Forensic facial reconstruction of unknown victims #Vancouver #graphicnovel


He brushed the leaves aside and uncovered the most baffling double murder Vancouver has ever had.

– The Vancouver Province April 15, 1953

The story in my graphic novel is inspired by an actual unsolved cold case.  The victims were children who at one time breathed, ate, laughed, cried and who were- hopefully- loved by someone.  But who were they?  What may they have looked like?   Can the bones tell us?

Facial reconstruction is often used in forensic anthropology to aid in identification of human remains.  Two excellent texts in this field are: Karen T. Taylor’s Forensic Art and Illustration [1] and John Prag and Richard Neave’s Making Faces.[2]

I use artistic license and this is only an exercise to consider the possible appearance of one of the children.  Racial identity has not been confirmed in this case, but I have illustrated a Caucasian child for the purposes of my story line. Using Taylor’s text as a guide, I scanned the photo that appeared in the Vancouver Sun January 14, 1984 article on the Babes in the Woods case.  I focused on the clearest photo of the skull of the older sibling.  From there, I outlined the skull and built up a child’s face loosely using tissue depths guides as they appeared in the Taylor text.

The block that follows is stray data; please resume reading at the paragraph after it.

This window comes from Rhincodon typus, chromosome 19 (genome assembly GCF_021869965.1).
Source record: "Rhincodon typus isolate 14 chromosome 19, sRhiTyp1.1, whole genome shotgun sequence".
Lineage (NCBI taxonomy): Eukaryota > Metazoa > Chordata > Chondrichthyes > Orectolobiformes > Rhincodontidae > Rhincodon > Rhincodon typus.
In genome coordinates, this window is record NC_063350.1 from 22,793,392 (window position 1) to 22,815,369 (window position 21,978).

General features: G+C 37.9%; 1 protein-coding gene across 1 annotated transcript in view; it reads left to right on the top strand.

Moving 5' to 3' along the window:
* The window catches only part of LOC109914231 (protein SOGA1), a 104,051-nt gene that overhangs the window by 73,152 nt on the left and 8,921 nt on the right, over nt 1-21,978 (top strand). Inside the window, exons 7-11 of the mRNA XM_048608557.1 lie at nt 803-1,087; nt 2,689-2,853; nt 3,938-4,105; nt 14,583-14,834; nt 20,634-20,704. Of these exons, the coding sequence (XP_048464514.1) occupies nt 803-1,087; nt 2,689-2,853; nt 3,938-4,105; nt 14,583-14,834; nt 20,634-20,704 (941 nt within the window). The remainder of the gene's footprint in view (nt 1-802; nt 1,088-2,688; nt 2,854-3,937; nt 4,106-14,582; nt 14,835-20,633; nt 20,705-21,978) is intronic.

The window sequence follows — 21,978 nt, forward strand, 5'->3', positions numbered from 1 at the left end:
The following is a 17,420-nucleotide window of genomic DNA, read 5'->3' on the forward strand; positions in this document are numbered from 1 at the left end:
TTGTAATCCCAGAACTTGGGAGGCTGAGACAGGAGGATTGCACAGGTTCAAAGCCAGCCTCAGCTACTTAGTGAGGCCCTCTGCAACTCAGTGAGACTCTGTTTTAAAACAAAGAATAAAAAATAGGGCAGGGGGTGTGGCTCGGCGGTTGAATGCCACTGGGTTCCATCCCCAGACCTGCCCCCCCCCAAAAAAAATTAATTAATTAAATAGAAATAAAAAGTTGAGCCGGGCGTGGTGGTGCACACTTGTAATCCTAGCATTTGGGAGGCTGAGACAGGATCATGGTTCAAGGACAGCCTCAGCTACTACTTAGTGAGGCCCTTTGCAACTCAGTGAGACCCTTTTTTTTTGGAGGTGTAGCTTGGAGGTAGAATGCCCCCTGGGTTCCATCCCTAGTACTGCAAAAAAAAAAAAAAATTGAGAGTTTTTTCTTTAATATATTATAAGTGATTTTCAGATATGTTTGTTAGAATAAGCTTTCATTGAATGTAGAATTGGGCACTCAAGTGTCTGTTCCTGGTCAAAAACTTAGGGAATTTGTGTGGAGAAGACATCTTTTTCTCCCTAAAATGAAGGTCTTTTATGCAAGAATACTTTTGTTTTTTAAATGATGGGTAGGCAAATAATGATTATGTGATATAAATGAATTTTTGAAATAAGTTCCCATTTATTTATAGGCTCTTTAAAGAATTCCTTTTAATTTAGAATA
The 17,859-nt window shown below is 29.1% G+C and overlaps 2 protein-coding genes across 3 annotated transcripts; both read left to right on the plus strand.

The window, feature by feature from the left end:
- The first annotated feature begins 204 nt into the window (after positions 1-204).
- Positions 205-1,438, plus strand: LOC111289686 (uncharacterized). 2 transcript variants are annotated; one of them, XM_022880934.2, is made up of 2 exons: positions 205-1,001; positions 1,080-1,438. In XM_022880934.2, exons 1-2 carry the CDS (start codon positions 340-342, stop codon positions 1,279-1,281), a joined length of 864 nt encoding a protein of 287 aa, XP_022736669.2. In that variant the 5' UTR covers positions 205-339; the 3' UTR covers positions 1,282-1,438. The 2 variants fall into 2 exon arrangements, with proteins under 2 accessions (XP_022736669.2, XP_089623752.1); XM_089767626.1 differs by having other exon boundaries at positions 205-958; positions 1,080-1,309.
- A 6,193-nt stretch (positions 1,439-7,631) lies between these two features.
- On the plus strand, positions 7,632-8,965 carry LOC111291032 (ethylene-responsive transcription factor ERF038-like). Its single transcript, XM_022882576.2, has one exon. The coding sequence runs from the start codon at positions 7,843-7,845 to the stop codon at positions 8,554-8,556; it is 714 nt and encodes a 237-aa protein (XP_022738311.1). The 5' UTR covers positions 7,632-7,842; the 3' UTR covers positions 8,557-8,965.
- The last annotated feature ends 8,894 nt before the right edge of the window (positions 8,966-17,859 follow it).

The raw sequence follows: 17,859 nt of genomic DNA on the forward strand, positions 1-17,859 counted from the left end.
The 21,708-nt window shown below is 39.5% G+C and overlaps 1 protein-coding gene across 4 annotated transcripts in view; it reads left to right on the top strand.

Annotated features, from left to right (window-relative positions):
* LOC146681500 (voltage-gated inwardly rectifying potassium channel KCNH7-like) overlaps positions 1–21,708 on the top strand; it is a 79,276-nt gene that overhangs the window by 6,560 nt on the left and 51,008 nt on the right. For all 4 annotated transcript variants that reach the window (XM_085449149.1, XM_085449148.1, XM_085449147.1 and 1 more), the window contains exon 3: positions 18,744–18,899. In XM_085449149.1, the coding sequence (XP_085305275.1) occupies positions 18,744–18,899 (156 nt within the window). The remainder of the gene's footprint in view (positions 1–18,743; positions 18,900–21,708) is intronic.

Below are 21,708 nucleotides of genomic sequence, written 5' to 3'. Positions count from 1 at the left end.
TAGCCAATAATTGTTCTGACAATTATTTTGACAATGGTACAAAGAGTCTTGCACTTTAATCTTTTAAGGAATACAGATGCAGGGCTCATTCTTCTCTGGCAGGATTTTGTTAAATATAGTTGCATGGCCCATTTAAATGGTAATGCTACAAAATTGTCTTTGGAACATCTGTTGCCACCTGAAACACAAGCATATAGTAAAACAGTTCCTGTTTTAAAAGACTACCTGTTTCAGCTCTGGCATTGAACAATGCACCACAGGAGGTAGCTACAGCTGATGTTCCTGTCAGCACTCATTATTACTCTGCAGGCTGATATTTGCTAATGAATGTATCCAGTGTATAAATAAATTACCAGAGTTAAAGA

Sketch outline and facial features over detail of victim’s skull as it appeared in photo in The Vancouver Sun January 14, 1984 (Katarina Thorsen, 2005)

Following this primitive reconstruction, I sketched a child in a leather aviator helmet (an important accessory in the storyline).  This illustration was created using the evidence at hand as inspiration.

Child in leather aviator helmet, illustrated by Katarina Thorsen, 2005

[1] Taylor K. (2001) Forensic Art and Illustration, Boca Raton, Florida: CRC Press LLC

[2] Prag, J., Neave, R. (1997) Making Faces- using archeological and forensic evidence, London, England: British Museum Press

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